Anatomy

(1,960 words)

Author(s): Nutton, Vivian (London)
[German version] A. Egypt and ancient Orient Anatomy in the sense of a systematically gained body of knowledge on the basis of dissections appears to have been a Greek invention. We do know that Babylonian (and later also Etruscan) hepatoscopy entailed the removal of an animal liver, but aside from the relatively differentiated terminology for this organ and the assignment of certain emotions to the main organs, Babylonian texts are silent about the topic of anatomy [17]. The beginnings of anatomical r…

Acumenus [of Athens]

(72 words)

Author(s): Nutton, Vivian (London)
[German version] (Ἀκουμενός; Akoumenós) [of Athens] Doctor from the late 5th cent. BC. As father of the doctor  Eryximachus, who was a friend of Socrates and Phaedrus, A. emerges briefly as a fictitious dialogue partner in Pl. Phdr. 268a and 269a, in order to emphasize the thesis that the art of medicine comprises more than merely knowledge, which has been gleaned from books and teachers. Nutton, Vivian (London)

Corpus Medicorum

(178 words)

Author(s): Nutton, Vivian (London)
[English version] This research project was begun in 1901 at the suggestion of the Danish scholar Johan Ludvig Heiberg and with the assistance of the Saxon and Danish Academies of Science and the Puschmann Foundation was established in the Berlin Academy of Sciences. Its self-defined task was the editing of all extant ancient medical authors, initially under the directorship of Hermann Diels. Diels' catalogue of manuscripts by Greek physicians (1906), together with a supplement (1907), remains to …

Leprosy

(396 words)

Author(s): Nutton, Vivian (London)
[German version] also ‘Hansen's Disease’. A chronic disease caused by Mycobacterium leprae affecting the peripheral nerves, and often also the skin. Palaeopathological finds prove its existence in the Mediterranean area only for the Hellenistic period [1], but texts from Babylon, Egypt and Israel from c. 800 BC onwards describe disfiguring skin diseases, among which could be included leprosy, even though the descriptions probably refer to psoriasis. The biblical name of the disease ṣaraʿat, in the Middle Ages wrongly translated as leprosy, referred to a disease whic…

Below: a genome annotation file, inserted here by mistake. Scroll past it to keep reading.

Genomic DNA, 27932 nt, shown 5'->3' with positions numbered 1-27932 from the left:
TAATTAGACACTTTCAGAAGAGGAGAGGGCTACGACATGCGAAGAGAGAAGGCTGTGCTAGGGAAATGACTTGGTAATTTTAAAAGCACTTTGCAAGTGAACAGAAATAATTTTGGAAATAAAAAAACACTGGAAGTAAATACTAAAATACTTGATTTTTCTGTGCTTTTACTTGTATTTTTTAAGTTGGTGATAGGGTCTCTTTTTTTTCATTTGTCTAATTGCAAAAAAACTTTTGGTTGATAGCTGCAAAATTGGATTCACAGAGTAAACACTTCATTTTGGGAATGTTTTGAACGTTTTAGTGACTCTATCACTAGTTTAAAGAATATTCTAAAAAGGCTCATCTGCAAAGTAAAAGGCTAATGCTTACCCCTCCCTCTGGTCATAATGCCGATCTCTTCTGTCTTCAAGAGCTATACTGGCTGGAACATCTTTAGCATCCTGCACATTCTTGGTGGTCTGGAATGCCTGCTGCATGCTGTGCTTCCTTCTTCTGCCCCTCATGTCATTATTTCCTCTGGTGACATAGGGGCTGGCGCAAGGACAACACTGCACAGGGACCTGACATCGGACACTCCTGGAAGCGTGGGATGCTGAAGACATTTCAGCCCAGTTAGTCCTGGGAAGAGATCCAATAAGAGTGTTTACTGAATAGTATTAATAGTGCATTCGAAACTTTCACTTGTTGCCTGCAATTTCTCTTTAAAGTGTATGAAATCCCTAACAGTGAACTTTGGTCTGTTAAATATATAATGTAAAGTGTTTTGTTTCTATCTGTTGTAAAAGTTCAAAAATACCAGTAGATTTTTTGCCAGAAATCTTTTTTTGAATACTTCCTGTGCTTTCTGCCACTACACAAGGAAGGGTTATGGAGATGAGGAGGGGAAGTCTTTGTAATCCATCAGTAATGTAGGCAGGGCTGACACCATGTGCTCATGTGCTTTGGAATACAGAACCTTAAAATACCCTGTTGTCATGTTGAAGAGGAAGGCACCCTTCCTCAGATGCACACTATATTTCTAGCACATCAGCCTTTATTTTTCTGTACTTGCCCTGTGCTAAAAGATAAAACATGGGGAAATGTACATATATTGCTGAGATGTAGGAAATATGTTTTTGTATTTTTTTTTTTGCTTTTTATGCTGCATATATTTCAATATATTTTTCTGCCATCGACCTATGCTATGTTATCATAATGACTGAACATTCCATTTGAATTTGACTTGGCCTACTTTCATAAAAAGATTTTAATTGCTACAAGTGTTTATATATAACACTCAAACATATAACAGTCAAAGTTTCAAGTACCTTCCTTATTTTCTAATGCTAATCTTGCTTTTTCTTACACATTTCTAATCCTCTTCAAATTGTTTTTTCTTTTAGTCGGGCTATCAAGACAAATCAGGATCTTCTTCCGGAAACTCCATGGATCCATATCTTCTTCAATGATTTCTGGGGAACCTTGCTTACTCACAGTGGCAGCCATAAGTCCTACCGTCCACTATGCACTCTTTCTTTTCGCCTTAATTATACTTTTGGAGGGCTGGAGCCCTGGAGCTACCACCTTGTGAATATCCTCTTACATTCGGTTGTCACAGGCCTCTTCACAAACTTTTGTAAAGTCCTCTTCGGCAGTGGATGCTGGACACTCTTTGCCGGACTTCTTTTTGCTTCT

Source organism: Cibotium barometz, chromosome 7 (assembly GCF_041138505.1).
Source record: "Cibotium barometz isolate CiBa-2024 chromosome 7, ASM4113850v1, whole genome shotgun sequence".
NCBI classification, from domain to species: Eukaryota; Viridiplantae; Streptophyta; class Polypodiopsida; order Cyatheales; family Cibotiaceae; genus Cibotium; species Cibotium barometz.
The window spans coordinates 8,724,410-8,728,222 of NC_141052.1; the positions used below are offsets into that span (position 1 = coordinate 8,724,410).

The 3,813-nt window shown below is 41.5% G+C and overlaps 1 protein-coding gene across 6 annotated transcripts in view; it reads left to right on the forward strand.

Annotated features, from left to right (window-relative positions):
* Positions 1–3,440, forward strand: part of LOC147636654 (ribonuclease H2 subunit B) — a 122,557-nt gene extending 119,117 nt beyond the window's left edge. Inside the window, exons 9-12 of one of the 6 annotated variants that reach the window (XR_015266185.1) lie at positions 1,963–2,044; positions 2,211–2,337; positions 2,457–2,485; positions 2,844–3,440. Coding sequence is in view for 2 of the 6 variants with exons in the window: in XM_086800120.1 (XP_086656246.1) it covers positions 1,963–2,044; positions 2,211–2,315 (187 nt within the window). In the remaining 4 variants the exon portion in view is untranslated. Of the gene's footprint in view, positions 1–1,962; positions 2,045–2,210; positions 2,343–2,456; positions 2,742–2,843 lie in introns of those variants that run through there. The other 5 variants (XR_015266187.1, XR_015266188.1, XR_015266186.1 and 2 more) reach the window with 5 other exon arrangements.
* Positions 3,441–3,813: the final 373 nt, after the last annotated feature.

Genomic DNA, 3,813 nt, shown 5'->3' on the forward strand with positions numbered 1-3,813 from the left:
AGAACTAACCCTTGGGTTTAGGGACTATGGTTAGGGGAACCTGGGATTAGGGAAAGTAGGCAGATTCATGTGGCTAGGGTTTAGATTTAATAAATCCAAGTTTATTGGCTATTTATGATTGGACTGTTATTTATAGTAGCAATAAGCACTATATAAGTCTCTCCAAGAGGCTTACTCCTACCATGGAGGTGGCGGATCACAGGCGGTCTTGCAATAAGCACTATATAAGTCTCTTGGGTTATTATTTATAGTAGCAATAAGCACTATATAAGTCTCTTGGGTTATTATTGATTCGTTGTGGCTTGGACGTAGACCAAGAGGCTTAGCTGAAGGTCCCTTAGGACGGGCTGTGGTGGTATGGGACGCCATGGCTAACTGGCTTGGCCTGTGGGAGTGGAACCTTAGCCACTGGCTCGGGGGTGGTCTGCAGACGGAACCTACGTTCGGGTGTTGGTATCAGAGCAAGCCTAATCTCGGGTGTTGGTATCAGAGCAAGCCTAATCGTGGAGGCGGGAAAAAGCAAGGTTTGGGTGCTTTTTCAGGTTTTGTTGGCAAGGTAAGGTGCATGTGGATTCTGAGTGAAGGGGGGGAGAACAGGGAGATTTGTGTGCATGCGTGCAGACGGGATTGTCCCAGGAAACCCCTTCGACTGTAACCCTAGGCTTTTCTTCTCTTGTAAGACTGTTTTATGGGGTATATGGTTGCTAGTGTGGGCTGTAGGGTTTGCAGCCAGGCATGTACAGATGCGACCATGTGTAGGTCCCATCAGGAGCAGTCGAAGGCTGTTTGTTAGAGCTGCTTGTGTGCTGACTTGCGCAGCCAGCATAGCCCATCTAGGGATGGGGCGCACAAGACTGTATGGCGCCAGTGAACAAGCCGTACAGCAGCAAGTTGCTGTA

Pleistonicus

(351 words)

Author(s): Nutton, Vivian (London)
[German version] (Πλειστόνικος; Pleistónikos). Doctor fl. c. 270 BC; he was a pupil of Praxagoras of Cos (Celsus, De medicina, proem. 20) and one of the 'classics' of Greek medicine in the so-called Dogmatic tradition (Dogmatists [2]; Gal. Methodus medendi 2,5; Gal. De examinando medico 5,2). It is difficult to assess his individuality, as, according to tradition- i.e. fundamentally in Galen - his views are transmitted as being in agreement with those of Praxagoras or other Dogmatists. Like his master…

Venereal diseases

(398 words)

Author(s): Nutton, Vivian (London)
[German version] In the absence of unambiguous diagnostic evidence it is difficult to reconstruct the ancient history of VD. Less harmful infections such as herpes genitalis (Hippocr. De mulierum affectibus 1,90 = 8,214-8 L.) and chlamydia [2. 220] are well attested, the two major VD of modern times, gonorrhoea and syphilis, can be detected in surviving material only with difficulty. Gonorrhoea, a Greek word coinage presumably from the Hellenistic period, describes any form of excessive production of fluid in a man. It…

Crinas

(73 words)

Author(s): Nutton, Vivian (London)